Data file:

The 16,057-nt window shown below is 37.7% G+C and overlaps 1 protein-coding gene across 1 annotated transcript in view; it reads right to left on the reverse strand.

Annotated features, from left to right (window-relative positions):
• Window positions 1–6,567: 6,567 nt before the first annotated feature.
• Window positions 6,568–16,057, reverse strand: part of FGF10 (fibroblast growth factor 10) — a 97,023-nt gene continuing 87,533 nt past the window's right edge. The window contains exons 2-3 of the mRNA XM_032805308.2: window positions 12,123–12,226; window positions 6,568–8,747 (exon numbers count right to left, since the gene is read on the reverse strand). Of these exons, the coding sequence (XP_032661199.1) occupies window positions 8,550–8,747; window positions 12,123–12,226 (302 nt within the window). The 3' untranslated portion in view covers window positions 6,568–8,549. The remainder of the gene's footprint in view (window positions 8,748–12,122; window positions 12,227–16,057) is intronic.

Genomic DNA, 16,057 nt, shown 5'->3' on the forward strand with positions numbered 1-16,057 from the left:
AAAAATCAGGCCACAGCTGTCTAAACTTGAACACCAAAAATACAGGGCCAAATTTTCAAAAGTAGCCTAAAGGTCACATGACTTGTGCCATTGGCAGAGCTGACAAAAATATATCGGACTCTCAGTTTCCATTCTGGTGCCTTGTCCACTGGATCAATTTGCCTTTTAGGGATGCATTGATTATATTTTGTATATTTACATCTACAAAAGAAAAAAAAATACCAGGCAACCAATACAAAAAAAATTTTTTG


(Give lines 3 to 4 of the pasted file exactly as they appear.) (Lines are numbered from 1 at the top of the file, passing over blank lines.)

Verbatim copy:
• Window positions 1–6,567: 6,567 nt before the first annotated feature.
• Window positions 6,568–16,057, reverse strand: part of FGF10 (fibroblast growth factor 10) — a 97,023-nt gene continuing 87,533 nt past the window's right edge. The window contains exons 2-3 of the mRNA XM_032805308.2: window positions 12,123–12,226; window positions 6,568–8,747 (exon numbers count right to left, since the gene is read on the reverse strand). Of these exons, the coding sequence (XP_032661199.1) occupies window positions 8,550–8,747; window positions 12,123–12,226 (302 nt within the window). The 3' untranslated portion in view covers window positions 6,568–8,549. The remainder of the gene's footprint in view (window positions 8,748–12,122; window positions 12,227–16,057) is intronic.